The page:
This artistic wonderland is housed in a splendid neoclassical structure that looks like it is a piece of work in itself. The collections of American and European art contain masterpieces from the most prominent schools and periods, from artists such as Homer, Caravaggio, Monet, Titian, Rodin, Renoir and hundreds of others. Popular displays at the museum include the Chinese Temple Room, a sealed Egyptian tomb and an outdoor sculpture garden. A cafe and gift shop are also on-site. Admission is free.
Located inside the Liberty Memorial, this museum offers a remembrance of World War I, it's beginning as well as its aftermath. Some of the exhibits display field equipment, artillery, helmets, propaganda posters and a Renault French Tank. One of the most poignant parts of the museum is a walk over the Paul Sunderland Glass Bridge. Here, visitors tread somberly over a field of 9,000 red poppy flowers; each one represents 1,000 dead soldiers. The museum presents an earnest and candid look at the scope and realities of war, as well as its consequences.
This interactive museum provides educational entertainment for the entire family. Located in Union Station, the newly created Science City provides interactive displays where visitors learn about astronaut training, weather, history and other scientific phenomena. Divided into five sections, each with a different theme, the museum provides hands-on interactivity for children of all ages, proving that learning about science can be fun, as well as educational. The new City Nights Theater and the overnight 'camp-ins' only add to the experience.
Explore the history of the Negro Baseball Leagues at this museum located in the 18th & Vine District. Through video presentations, film exhibits, interactive stations, a photo gallery and pieces of memorabilia, the museum offers insight into the lives and careers of the players who contributed so much to the game of baseball while helping to advance the Civil Rights movement. This museum adjoins the American Jazz Museum, so be sure to allow enough time to visit both.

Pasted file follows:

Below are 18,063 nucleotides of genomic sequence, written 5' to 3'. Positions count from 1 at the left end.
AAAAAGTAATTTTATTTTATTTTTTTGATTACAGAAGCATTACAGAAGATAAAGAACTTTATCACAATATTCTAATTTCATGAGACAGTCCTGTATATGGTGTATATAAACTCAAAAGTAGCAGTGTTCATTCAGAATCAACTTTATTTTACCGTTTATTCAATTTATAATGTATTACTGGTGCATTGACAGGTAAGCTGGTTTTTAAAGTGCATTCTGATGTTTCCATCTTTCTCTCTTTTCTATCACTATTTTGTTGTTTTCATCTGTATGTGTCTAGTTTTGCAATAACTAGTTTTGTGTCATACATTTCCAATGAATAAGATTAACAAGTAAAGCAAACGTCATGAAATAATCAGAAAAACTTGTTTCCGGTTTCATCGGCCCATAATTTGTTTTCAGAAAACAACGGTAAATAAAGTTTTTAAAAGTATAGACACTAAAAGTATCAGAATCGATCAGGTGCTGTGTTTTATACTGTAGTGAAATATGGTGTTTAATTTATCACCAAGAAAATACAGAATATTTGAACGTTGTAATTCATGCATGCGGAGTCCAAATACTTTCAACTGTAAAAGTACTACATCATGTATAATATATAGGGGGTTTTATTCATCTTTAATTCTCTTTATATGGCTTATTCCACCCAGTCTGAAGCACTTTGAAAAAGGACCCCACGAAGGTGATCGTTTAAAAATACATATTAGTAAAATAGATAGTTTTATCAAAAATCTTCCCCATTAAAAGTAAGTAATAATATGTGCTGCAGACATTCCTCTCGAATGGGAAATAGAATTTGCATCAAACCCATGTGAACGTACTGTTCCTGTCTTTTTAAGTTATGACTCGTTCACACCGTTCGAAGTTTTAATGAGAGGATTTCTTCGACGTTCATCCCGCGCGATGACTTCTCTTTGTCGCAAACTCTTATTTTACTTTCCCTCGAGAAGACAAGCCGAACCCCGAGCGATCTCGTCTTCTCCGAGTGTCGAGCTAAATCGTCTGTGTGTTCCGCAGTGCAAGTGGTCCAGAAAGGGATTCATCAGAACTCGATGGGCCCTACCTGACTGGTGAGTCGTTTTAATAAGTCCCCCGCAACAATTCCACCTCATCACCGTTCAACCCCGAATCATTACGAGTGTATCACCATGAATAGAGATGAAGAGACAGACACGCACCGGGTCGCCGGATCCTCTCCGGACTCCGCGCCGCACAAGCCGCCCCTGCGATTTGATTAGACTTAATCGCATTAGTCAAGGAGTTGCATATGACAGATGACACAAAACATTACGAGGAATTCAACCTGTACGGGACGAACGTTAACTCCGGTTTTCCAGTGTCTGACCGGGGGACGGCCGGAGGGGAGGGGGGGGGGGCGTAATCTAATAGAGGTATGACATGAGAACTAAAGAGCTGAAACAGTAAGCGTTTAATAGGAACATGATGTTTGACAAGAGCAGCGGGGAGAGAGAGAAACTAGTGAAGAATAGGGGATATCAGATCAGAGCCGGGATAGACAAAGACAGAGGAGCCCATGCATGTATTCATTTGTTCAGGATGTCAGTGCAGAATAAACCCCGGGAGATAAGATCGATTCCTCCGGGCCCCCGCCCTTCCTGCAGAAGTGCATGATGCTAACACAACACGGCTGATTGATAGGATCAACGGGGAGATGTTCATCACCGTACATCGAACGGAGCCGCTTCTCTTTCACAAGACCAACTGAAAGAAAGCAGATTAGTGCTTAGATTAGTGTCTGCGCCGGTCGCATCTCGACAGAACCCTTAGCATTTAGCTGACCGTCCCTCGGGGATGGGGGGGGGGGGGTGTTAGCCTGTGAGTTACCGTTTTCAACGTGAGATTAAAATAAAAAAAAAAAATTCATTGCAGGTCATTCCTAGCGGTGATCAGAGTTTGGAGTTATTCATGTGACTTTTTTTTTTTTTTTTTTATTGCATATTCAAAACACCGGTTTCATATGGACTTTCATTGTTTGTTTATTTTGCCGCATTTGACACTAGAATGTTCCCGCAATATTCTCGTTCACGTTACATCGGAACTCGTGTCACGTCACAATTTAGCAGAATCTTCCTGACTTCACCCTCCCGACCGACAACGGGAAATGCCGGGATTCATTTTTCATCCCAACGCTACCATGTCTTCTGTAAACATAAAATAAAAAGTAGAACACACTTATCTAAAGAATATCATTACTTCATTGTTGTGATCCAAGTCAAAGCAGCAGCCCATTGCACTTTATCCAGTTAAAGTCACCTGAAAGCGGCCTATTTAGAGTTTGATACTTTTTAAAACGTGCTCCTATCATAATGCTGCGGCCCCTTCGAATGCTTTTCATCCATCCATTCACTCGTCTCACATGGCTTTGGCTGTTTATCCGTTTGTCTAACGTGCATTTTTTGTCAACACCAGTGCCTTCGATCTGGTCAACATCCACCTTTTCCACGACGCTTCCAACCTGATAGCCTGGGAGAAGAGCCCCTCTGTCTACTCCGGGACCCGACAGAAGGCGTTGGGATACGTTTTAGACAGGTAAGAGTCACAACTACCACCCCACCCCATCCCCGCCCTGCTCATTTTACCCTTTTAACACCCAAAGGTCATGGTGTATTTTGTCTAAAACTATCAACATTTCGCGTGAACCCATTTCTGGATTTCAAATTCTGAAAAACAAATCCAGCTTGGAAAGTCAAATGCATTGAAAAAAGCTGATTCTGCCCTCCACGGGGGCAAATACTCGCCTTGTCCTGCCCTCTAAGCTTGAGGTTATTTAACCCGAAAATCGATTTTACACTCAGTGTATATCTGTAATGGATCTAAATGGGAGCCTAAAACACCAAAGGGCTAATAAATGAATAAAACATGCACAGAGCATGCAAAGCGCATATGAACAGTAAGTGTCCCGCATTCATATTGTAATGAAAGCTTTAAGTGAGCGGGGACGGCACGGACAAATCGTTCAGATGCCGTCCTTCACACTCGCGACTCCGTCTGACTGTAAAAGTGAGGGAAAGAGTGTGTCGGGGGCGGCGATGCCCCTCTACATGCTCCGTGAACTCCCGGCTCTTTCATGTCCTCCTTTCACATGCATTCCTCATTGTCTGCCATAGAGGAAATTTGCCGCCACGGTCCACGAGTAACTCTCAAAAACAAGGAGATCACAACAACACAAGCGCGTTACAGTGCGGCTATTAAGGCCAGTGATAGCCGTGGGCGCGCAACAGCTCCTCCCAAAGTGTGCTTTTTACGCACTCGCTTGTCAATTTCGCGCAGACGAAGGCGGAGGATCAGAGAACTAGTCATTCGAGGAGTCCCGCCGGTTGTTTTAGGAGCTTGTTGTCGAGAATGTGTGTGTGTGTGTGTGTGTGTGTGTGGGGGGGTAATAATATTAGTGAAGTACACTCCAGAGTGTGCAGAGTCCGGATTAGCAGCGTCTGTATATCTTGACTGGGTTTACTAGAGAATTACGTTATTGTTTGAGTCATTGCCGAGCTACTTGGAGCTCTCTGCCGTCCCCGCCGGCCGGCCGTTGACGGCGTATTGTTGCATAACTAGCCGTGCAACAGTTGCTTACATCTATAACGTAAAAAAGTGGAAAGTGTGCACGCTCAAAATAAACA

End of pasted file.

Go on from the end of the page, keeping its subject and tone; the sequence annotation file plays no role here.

Located along Grand Boulevard in downtown Kansas City, the Arabia Steamboat Museum recounts the story of the Arabia, a steamboat that sank in 1886. When it sank, there were only parts and pieces that could be salvaged, however, these remnants and artifact are now displayed here. The museum claims to have the largest amount of pre-Civil War artifacts in the entire world. It is a great museum for all ages and is sure to captivate adults as well as children alike.
This is a must-see for children and the young-at-heart. Located near the Country Club Plaza on the University of Missouri-Kansas City campus, this museum features a collection of antique toys, built-to-scale miniatures, antique dolls, doll houses, farm toys and teaching kitchens. They recently added a new room to feature the worlds most complete marble collection, donated by Larry and Cathy Runyan-Svacina. The museum was founded in 1982 by two women who wanted to share their toy collections with the general public. Adults will especially enjoy the miniature displays, which fascinate and inspire.
Opened in September 2000, Blue Gallery is one of the finest galleries in the city that displays a rich collection of Contemporary art. Owned and operated by Kelly Kuhn, the gallery is known for hosting a number of exhibitions throughout the year. Visitors can admire works by popular local and national artists such as Mark Allen, Rich Bowman, Jamie Chase, and John Folsom, among many others. Come in here to indulge into your passion for art.
This art gallery-cum-community center is located in the eclectic Crossroads District of KC and is one of the premier galleries of abstract work in the city. Some of the rotating exhibits include sculptures, found art, performance art and other media too varied to compile here. The Belger Cartage Service building itself is a living monument, it is over 100 years old and in fact, this company still does business out of the offices on the 3rd floor. Check website for exhibition details and admission is free.